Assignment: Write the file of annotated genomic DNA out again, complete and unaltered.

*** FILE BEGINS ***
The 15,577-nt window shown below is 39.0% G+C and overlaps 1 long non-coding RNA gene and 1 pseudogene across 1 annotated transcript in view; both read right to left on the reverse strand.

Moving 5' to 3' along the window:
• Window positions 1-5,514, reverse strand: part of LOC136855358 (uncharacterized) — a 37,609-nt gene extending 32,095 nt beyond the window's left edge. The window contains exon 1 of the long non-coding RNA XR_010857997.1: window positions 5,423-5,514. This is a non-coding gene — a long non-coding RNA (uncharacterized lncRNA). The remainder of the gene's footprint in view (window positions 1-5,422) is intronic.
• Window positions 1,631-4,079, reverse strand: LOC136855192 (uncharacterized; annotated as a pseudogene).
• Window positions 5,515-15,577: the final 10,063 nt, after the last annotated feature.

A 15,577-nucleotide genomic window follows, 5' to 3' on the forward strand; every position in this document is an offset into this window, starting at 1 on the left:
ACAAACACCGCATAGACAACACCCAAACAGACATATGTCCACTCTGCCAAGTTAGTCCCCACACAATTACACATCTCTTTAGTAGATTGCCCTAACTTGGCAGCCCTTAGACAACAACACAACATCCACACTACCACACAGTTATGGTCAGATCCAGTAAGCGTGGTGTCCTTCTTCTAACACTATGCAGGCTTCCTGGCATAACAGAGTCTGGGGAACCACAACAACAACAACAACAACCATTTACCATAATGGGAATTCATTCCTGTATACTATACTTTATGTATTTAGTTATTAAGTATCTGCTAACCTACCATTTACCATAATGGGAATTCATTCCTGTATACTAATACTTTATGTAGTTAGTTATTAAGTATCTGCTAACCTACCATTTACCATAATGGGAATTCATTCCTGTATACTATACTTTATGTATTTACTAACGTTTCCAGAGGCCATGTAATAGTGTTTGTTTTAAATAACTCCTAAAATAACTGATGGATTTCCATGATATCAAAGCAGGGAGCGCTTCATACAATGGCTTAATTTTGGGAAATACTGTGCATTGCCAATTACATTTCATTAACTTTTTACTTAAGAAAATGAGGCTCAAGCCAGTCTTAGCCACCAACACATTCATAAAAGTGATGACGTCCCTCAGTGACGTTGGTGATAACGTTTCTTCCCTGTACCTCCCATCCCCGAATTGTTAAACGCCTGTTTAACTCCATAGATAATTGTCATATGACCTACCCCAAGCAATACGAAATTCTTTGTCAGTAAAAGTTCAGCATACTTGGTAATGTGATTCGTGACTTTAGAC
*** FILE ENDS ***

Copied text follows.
The 15,577-nt window shown below is 39.0% G+C and overlaps 1 long non-coding RNA gene and 1 pseudogene across 1 annotated transcript in view; both read right to left on the reverse strand.

Moving 5' to 3' along the window:
• Window positions 1-5,514, reverse strand: part of LOC136855358 (uncharacterized) — a 37,609-nt gene extending 32,095 nt beyond the window's left edge. The window contains exon 1 of the long non-coding RNA XR_010857997.1: window positions 5,423-5,514. This is a non-coding gene — a long non-coding RNA (uncharacterized lncRNA). The remainder of the gene's footprint in view (window positions 1-5,422) is intronic.
• Window positions 1,631-4,079, reverse strand: LOC136855192 (uncharacterized; annotated as a pseudogene).
• Window positions 5,515-15,577: the final 10,063 nt, after the last annotated feature.

A 15,577-nucleotide genomic window follows, 5' to 3' on the forward strand; every position in this document is an offset into this window, starting at 1 on the left:
ACAAACACCGCATAGACAACACCCAAACAGACATATGTCCACTCTGCCAAGTTAGTCCCCACACAATTACACATCTCTTTAGTAGATTGCCCTAACTTGGCAGCCCTTAGACAACAACACAACATCCACACTACCACACAGTTATGGTCAGATCCAGTAAGCGTGGTGTCCTTCTTCTAACACTATGCAGGCTTCCTGGCATAACAGAGTCTGGGGAACCACAACAACAACAACAACAACCATTTACCATAATGGGAATTCATTCCTGTATACTATACTTTATGTATTTAGTTATTAAGTATCTGCTAACCTACCATTTACCATAATGGGAATTCATTCCTGTATACTAATACTTTATGTAGTTAGTTATTAAGTATCTGCTAACCTACCATTTACCATAATGGGAATTCATTCCTGTATACTATACTTTATGTATTTACTAACGTTTCCAGAGGCCATGTAATAGTGTTTGTTTTAAATAACTCCTAAAATAACTGATGGATTTCCATGATATCAAAGCAGGGAGCGCTTCATACAATGGCTTAATTTTGGGAAATACTGTGCATTGCCAATTACATTTCATTAACTTTTTACTTAAGAAAATGAGGCTCAAGCCAGTCTTAGCCACCAACACATTCATAAAAGTGATGACGTCCCTCAGTGACGTTGGTGATAACGTTTCTTCCCTGTACCTCCCATCCCCGAATTGTTAAACGCCTGTTTAACTCCATAGATAATTGTCATATGACCTACCCCAAGCAATACGAAATTCTTTGTCAGTAAAAGTTCAGCATACTTGGTAATGTGATTCGTGACTTTAGAC